Alexander Sergeevich Griboyedov, for all his demonstration of sound superiority, visual disdain of the progressist, erudite and liberal, remained the one who understood the danger of the situation and the possible consequences of the uprising better than others.

Conspiracy suspected

According to the Ministry of Internal Affairs of the Russian Empire, 1271 people were killed at the first bloody Maidan in Russia, organized by the nobles on December 14, 1825 on Senate Square in St. Petersburg. Subsequent victims were those who organized and were involved in this coup.

Alexander was by that time in the Caucasus. By the agreement of one of the famous Decembrists, Griboyedov was arrested and escorted to St. Petersburg. The investigation lasted four months, with the result that the charges were dropped. The diplomat returned to the Caucasus at Yermolov's headquarters and took up his official duties.

In Georgia, he learned that Persia was again preparing for a war with Russia, the prerequisites for which the old general did not notice. In the absence of Griboyedov, the sole head of the Russian diplomatic mission, Mazarevich, was engaged in intelligence and monitoring the behavior of the Persians. He did not warn Yermolov about the gathering of troops by the Persians to the border with Russia.

As it turned out later, after the death of Alexander Griboyedov, Mazarevich had long worked for another intelligence service. The archetypal skin nature of the diplomat could not stand the temptation. He took bribes from the Persians, giving deliberately false and confusing information to Ermolov about the superiority of the Persian army.

Thus, the indecisive Yermolov, as a result of hostilities, lost all of the Eastern Transcaucasia in a month.

Carte blanche: "what he says is sacred"

Ermolov was dismissed, and the place of the Commander-in-Chief in the Caucasus was taken by a relative of Griboyedov, General Paskevich - a brave, skin-like ambitious warrior, far from politics and diplomacy.

The new protege fully trusted Alexander Sergeevich. Paskevich, relying on Alexander in everything, played one game with him. Without interfering in his affairs, but only following his instructions, he gave Griboyedov a carte blanche - a credential certifying that the diplomat was acting on behalf of the Commander-in-Chief: "What he says is sacred."

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Griboyedov's agents in Tehran intercepted all the correspondence between the British and the Persian nobles and sent copies to him. Thus, the diplomat could follow the course of the Shah's game with the British and make his moves. He managed to spread rumors about the advance of the Russian army to Tehran with the intention of overthrowing the Shah. Paskevich confirmed the rumors by stationing troops in the suburbs of Tehran.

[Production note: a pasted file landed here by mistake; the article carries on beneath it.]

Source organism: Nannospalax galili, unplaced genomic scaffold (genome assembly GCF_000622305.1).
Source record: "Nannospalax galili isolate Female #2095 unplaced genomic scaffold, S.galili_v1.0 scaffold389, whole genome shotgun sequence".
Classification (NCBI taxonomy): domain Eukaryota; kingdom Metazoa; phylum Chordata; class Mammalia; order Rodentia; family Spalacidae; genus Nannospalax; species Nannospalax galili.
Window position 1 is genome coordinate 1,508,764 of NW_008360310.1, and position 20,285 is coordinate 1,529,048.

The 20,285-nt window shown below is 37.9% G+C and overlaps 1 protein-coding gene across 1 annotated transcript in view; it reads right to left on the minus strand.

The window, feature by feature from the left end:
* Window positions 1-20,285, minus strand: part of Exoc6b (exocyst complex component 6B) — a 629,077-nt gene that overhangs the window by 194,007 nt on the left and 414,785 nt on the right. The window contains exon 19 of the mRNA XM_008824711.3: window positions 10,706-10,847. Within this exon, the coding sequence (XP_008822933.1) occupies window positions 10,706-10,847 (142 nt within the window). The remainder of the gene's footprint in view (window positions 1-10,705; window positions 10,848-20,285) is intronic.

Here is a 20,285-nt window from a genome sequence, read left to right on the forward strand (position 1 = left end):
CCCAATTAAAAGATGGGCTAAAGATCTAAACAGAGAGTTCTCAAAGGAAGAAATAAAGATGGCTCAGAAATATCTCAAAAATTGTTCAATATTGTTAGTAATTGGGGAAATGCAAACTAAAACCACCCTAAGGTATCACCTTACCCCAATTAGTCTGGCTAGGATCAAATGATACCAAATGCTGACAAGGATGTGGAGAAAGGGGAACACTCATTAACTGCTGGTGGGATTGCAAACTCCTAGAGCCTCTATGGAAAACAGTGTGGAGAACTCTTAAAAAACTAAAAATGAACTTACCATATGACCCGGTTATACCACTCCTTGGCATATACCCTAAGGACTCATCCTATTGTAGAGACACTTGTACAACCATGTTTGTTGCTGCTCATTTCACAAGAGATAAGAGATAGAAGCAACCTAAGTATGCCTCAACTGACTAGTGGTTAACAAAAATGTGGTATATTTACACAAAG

Now a different kind of war

Griboyedov, well-read and educated in matters of British colonial tactics, proposed to adopt the British experience and move on to the "politics of influence." Having well learned the lessons taught by the subjects of Great Britain, he realized that the Russians in the Caucasus did not need to quarrel with the khans and local princes, but should have turned them into allies.

Alexander Griboyedov, who was much ahead of his time in matters of diplomacy and information warfare, even proposed to form a "fifth column" in Tehran and Tabriz. For this, it was only necessary to identify all those dissatisfied with the rule of the shah and his son and help them. The main argument put forward by Alexander was that an information war and preliminary explanatory work with the local population would save the Russian army's strength and soldiers.

Nicholas I, who did not understand anything about politics and even less about intelligence, was against any attempts to conduct pro-Russian propaganda among local princes and tribal leaders and urged them to always act "legitimately".

For Griboyedov, this "legitimacy" caused fits of laughter. It turned out that the seizure of territories in the course of the war with losses on both sides is legal, but attracting the population to its side by bloodless means, by means of the distribution of proclamations, is not.

“Wai-wai! Turkmanchay! * "

* Persian expression suggesting a ruinous deal.

The natural mind of a statesman, anal meticulousness to details, the skinny grasp of an organizer and a lawyer, sound forecasting of the future of Russia - all these are the strengths of Alexander Griboyedov.